New York Times and Piketty show that rich people are the most energetic?

“Our Broken Economy, in One Simple Chart” (nytimes) shows that the highest-income Americans are also the ones with the “largest income growth.” I wonder if Thomas Piketty and friends followed individuals over time or just looked at brackets of income that contained different people from year to year. If they followed individuals then these data suggest that the most energetic and motivated Americans are the richest. Instead of slacking off and enjoying their yachts, Gulfstreams, and 7 luxury homes worldwide, they are doing something that gives them a 6% pay raise every year.

If they didn’t follow individuals, though, aren’t the stated conclusions wrong? Suppose that the income of rich people is highly variable, e.g., inflated one year due to selling a company and comparatively depressed the next year. In that case, from simple volatility and economic growth you might see that the high end of the income scale was doing well (how else did those people get to the high end of the scale?) but it wouldn’t be the same people year after year. Similarly, for those with low income, someone who goes onto a diet of SSDI and OxyContin might have the same income as last year’s consumer of SSDI/OxyContin.

[Separately, the chart note suggests that it includes “transfers and non-cash benefits” for the poor, but I wonder how that is possible. Ever since the Clinton-era “welfare reform,” simple cash transfers have been a small component of modern-day welfare in the U.S. The non-cash stuff is tough to track and value. When a new apartment building is constructed, for example, the developer may be required to hand over 10 percent of the units to a government housing ministry for distribution to the poor. The value of these units are not on the government’s books. And if real estate prices go up, does the person who lives in a free apartment in Manhattan experience a boost in income according to Piketty and friends? Collecting child support and alimony is a big part of the U.S. economy and there are no convenient authoritative sources for the total cashflow (generally from higher-income defendants to plaintiffs with lower wage income).]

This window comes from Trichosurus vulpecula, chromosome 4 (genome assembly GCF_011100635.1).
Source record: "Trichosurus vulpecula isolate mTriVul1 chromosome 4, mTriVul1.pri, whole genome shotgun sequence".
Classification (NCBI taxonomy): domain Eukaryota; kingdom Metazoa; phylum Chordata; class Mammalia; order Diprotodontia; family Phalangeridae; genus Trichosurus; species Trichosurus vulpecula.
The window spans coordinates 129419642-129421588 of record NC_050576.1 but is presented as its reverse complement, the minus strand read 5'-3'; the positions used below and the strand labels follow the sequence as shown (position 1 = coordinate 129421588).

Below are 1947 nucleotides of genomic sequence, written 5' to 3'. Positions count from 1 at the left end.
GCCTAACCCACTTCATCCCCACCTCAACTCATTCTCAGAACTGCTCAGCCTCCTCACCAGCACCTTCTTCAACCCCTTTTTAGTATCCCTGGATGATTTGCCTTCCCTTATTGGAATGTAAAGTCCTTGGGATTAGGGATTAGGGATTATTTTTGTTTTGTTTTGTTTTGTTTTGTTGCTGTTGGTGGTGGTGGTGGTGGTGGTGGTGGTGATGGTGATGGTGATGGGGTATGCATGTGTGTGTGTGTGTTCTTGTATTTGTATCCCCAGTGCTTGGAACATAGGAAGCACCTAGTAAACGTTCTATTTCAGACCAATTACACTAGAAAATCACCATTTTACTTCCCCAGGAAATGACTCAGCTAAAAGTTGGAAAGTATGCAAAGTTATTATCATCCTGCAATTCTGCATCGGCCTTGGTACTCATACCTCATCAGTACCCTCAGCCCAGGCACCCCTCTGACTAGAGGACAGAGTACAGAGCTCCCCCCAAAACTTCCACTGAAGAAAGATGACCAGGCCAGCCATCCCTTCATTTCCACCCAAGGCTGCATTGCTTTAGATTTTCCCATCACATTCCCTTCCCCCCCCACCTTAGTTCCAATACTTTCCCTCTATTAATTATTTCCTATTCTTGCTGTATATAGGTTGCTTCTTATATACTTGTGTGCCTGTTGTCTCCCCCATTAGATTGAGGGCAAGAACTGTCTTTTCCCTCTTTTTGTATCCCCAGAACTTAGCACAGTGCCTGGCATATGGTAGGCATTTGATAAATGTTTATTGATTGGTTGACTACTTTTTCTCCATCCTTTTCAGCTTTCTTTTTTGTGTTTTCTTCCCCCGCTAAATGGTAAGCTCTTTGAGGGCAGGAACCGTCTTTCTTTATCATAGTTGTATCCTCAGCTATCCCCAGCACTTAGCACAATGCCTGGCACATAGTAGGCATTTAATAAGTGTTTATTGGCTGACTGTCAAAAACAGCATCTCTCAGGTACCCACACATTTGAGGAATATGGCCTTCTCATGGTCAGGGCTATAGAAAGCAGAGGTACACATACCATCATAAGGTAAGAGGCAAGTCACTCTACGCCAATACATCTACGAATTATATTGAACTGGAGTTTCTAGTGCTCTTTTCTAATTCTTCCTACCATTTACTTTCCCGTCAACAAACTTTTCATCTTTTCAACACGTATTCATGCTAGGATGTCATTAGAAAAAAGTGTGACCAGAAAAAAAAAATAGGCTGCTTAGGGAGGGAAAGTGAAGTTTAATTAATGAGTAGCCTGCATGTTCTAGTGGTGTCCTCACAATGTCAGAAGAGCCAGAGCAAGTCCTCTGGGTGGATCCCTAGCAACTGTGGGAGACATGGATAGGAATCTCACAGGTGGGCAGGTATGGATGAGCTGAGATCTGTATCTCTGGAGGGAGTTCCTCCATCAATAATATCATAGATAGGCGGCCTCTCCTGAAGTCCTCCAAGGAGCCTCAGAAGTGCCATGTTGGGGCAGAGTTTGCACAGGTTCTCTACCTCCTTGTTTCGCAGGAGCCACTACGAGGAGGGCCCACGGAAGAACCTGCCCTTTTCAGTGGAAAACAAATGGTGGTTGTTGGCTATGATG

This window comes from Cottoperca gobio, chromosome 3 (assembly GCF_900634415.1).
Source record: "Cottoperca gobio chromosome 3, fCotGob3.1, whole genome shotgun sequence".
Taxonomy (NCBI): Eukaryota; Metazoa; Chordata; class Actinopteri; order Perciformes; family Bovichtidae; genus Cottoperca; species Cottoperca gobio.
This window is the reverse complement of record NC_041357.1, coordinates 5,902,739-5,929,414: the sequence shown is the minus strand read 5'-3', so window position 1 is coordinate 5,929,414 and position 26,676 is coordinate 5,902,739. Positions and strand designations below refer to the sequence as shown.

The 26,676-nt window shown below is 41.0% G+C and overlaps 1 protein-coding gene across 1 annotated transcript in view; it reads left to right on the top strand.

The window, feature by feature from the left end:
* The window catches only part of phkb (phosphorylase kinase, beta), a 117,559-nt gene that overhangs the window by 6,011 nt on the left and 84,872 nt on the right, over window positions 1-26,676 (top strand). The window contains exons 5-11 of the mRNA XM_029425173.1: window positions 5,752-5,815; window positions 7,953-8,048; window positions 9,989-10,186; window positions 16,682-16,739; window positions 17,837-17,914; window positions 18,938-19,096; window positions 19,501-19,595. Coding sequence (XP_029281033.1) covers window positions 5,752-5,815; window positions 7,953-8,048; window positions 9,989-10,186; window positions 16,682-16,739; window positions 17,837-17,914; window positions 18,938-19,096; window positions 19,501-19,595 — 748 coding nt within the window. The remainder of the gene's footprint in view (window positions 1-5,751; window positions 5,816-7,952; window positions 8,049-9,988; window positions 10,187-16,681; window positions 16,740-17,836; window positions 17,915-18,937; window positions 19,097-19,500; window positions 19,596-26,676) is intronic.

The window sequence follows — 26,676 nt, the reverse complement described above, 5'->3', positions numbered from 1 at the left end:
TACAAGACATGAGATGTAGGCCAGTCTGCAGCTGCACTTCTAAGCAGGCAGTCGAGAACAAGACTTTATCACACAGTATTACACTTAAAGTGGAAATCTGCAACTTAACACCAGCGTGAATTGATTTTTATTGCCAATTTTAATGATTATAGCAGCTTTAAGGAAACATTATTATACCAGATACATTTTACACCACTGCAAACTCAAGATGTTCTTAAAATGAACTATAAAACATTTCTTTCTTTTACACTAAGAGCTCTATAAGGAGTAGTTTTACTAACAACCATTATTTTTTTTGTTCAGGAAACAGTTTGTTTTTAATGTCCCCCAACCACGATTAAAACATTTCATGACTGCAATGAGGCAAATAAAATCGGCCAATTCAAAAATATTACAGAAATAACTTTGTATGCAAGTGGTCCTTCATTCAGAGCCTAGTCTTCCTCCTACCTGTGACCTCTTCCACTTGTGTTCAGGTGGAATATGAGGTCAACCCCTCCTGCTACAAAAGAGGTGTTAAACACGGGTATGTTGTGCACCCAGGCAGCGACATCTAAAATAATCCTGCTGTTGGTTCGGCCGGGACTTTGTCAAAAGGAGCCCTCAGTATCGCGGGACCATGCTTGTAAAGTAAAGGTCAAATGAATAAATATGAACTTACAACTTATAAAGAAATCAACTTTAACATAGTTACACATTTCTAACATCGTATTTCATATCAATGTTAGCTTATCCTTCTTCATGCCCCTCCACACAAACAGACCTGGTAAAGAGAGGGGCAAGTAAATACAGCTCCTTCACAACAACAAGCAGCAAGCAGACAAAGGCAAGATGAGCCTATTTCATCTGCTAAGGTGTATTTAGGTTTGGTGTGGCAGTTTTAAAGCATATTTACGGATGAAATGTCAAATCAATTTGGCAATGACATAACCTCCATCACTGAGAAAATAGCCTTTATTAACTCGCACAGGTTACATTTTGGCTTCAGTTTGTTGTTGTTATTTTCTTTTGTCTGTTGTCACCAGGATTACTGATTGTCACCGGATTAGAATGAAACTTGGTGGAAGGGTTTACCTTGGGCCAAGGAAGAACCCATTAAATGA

The article came to me from a hedge fund manager friend:

First, there has always been a distribution of income and we know it is skewed right. It pretty much has to be, if income is bounded by 0 but not limited on the upside. Allowing for negative income tax rates (the earned income credit) creates some weird growth rates. Overall, growth rates are compressed for people receiving income-based transfers when those transfers are progressive.

There is a tautological aspect to the results. People whose income rose the fastest (e.g. Steve Jobs) ended up in the 1% or the 0.1% because of that growth. So it shouldn’t be surprising that people who now have the highest incomes also had faster rates of growth in that income. That is how they got into the right tail. Few people complain when Steve Jobs or Mark Zuckerberg leapfrogs into the high income brackets but it really bothers economists like Thomas Piketty that the averages behave different from the averages of other income brackets. Remember, we are measuring how fast the average moved, not how fast the income of a third-generation trust baby’s income rose over that period. Their income may have determined the average in 1980 but they are not part of the tiny super-high income brackets any more. Those brackets are reserved for people who grabbed the brass ring and held on for a meteoric rise in pay.

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13 Comments